The Truth About Concrete and Curb Appeal
You hear it thrown around a lot, but what exactly is curb appeal? Well, at its most basic, it’s what differentiates your house from those around it to a passerby — either on foot or in a car — from the curb or beyond. It can be the overall design of the home. It can be its landscaping. It can be a combination of the two. But one thing common to virtually all homes is concrete: driveways, paths, sidewalks, pool decks and patios. In many ways, a home’s concrete is its calling card — something a visitor sees before ever setting foot in your home.
So, when concrete deteriorates (and it always does), it can really let down the rest of the home by reducing, you guessed it, its curb appeal.
Why Good Concrete Goes Bad
Concrete is amazing stuff. It can be poured and shaped into just about anything. It is strong and durable. But, it isn’t indestructible. Over time, concrete can crack, sink and deteriorate due to a variety of factors, including:
- · Poorly Compacted Fill Soil
When your home was built, contractors likely moved soil around the property for construction purposes: to achieve design grades, as backfill within utility trenches and as backfill against foundations. When fill soil is not compacted well, it settles, taking any overlying concrete slabs with it. Sometimes voids form between the slab and the soil which, most often, results in slab cracking and settlement.
- · Soil Shrinkage
Another cause of soil movement is drought. During dry conditions or even just during periods of warm weather and low precipitation, soil under your concrete can dry out and shrink, again taking overlying concrete with it immediately, or creating voids. The concrete above these voids eventually cracks and sinks, especially if any weight is placed on it.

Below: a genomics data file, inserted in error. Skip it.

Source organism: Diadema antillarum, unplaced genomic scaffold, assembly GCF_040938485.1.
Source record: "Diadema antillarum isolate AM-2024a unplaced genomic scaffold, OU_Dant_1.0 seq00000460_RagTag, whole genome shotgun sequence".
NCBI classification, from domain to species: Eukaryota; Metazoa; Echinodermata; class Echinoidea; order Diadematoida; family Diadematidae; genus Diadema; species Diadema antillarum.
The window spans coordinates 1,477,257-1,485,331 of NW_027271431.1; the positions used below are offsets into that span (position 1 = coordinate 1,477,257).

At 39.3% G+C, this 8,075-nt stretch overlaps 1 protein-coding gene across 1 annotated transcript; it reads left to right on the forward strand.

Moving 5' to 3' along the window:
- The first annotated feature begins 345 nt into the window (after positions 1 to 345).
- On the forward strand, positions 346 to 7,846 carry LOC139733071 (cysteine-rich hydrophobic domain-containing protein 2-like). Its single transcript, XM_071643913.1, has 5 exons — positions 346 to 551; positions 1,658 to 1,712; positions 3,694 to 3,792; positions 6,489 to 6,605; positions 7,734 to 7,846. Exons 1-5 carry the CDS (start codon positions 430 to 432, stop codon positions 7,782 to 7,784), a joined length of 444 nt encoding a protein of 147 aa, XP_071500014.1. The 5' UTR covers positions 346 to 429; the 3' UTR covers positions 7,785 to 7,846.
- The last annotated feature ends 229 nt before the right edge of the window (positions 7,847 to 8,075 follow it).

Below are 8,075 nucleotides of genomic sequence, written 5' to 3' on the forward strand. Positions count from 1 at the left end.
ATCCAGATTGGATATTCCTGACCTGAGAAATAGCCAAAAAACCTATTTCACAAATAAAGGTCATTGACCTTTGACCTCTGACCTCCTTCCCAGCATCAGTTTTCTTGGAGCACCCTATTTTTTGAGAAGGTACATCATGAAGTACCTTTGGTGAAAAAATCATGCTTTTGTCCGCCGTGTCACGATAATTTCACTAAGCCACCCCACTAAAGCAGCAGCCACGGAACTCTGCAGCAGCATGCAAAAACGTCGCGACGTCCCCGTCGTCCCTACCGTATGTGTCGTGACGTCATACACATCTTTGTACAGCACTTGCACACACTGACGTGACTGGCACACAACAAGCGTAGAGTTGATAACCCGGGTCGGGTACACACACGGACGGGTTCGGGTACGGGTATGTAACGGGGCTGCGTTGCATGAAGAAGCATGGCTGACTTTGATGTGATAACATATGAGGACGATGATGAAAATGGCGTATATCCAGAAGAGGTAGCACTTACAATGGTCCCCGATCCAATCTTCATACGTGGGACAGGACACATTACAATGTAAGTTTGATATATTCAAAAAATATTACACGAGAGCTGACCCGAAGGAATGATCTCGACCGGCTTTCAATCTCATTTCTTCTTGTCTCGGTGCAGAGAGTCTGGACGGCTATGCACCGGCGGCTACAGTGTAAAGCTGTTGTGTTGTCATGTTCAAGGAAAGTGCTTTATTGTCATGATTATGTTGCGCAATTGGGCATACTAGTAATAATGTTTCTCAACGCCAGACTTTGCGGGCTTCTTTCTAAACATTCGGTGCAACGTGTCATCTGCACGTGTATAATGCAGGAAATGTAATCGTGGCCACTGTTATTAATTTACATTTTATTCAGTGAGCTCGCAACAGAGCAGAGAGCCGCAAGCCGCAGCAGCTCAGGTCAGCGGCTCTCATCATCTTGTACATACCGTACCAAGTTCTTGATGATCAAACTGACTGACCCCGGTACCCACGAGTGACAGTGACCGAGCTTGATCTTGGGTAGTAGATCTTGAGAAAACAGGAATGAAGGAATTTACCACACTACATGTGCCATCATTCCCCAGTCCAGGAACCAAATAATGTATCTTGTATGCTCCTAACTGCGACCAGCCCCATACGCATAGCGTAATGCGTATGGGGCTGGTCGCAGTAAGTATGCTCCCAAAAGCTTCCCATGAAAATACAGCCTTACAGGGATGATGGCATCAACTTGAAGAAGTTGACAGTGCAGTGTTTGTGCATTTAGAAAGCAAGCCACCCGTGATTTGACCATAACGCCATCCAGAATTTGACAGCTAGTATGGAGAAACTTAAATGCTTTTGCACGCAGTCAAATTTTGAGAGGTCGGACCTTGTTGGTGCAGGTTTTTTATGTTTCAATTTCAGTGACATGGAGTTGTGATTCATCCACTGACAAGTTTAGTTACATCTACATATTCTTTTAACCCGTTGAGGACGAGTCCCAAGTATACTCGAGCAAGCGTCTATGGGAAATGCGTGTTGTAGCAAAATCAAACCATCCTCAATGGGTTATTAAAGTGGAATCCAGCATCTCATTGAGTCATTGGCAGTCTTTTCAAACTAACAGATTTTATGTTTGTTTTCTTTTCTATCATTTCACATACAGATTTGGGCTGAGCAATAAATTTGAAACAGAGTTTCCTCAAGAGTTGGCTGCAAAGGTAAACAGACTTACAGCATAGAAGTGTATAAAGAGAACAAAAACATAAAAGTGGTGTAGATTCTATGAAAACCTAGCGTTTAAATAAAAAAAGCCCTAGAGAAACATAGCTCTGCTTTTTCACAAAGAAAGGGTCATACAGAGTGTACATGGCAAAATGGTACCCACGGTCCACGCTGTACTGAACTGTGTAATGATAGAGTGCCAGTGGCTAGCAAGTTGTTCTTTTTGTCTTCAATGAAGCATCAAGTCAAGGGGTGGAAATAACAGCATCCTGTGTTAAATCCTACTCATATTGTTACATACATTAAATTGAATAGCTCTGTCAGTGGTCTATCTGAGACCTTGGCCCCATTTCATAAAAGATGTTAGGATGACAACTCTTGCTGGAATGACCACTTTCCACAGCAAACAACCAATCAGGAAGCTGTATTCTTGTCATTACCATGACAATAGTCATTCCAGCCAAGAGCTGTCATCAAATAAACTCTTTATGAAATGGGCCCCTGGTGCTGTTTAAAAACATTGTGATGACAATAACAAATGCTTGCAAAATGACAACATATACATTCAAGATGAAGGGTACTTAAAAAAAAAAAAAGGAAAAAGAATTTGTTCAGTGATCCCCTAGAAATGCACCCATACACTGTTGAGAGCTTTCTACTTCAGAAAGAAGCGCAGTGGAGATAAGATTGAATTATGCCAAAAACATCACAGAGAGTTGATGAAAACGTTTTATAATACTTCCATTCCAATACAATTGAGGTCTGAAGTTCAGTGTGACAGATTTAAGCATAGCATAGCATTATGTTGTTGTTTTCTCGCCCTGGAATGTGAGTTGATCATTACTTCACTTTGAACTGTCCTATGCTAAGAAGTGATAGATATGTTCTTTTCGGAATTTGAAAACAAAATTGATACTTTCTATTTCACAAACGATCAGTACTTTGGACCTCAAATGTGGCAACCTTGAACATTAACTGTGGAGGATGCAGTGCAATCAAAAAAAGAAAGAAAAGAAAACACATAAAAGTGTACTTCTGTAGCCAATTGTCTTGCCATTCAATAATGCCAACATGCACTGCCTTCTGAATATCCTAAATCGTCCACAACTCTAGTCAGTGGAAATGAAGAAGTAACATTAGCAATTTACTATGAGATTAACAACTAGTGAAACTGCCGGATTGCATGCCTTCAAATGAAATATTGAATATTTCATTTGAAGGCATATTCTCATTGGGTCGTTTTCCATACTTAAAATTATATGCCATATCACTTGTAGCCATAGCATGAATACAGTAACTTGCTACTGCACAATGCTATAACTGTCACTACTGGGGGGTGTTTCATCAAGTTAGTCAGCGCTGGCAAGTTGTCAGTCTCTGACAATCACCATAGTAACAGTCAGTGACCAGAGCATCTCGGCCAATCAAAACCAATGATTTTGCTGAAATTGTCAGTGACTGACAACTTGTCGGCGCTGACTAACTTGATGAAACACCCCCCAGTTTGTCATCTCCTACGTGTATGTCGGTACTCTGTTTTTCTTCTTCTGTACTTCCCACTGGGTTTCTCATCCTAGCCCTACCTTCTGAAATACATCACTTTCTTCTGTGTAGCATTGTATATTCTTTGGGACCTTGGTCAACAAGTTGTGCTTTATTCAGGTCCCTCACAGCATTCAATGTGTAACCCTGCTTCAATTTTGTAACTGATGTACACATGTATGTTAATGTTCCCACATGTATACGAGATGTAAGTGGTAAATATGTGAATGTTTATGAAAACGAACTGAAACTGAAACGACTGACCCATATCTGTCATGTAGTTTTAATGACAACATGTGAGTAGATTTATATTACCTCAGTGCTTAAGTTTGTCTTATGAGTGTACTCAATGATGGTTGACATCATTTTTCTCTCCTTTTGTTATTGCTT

- · Soil Softening
When rain returns after a sustained dry period, the water has even easier pathways to get under the slab due to cracks and crevices that are present after shrinkage. And this wetted, softened soil may now be too weak to support heavy or sustained vehicle loads. In worst-case conditions, the soil erodes and washes away completely, leaving behind large voids and areas of unsupported slabs that can sink and become uneven.
- · Moisture
Water seeps into cracks and pores of untreated concrete, and when temperatures drop, that trapped moisture expands as it turns to ice. When freezing water is confined and restricted from expansion, the forces that are generated may be enough to damage the concrete. Over time, this repeated freezing and thawing results in the surface of your concrete exhibiting symptoms of pitting and flaking.
- · Oil, Gas and Other Chemicals
Concrete’s porous nature also makes it susceptible to staining from oil, gas and other chemicals if left untreated. Just as with cotton or wool fabrics, concrete becomes stained when contaminants penetrate the surface and take hold. This is the reason you treat a living room couch with a spray-on stain repellent. Concrete, too, can be treated to prevent staining. This treatment can also prevent damage caused by the freeze/thaw cycle.
Why You Should Fix Your Concrete Problems Now
Because they typically develop and worsen slowly, concrete problems are easy to ignore. But things only get worse and more complex to fix as the years pass.
So, maybe you’re putting off addressing your concrete problems because you think the only answer is disruptive, noisy, messy concrete replacement. You picture old concrete being jackhammered out and hauled away. New concrete being poured and left to cure for up to a week or more. And, when it’s all said and done, the soil issues that caused your concrete to fail in the first place are still there, lurking beneath the slabs.
But, there is a better way –– a way to lift, level and stabilize concrete permanently and have it ready for use within just 48 hours. The solution is lightweight expansive polyurethane foam. This foam is forced under the slabs while in liquid form. It runs quickly and finds every crack and fissure. Then it expands to fill these spaces, lifting the concrete above it and compressing the soil beneath. But not all foams and foam installers are the same. Make sure to do some research before hiring a contractor.
In addition to foam leveling, thanks to another new technology, old, worn-out concrete can even be resurfaced with a layer of polymer cement so that it looks brand-new, with minimal disruption and minimal mess. When combined with foam leveling and other protective measures, it can restore your home’s concrete so that it’s virtually like-new.
Peace of Mind. Quality of Life. Property Value.
The bottom line is, concrete problems don’t get better with time. And, that means they don’t get less expensive to fix either. When you make the decision to fix them, you’ll not only restore, and maybe even improve, your home’s value and curb appeal, but you’ll also be able to sleep soundly in the knowledge that your home’s concrete issues have been put behind you, and you and your family can once again enjoy your home the way its builders intended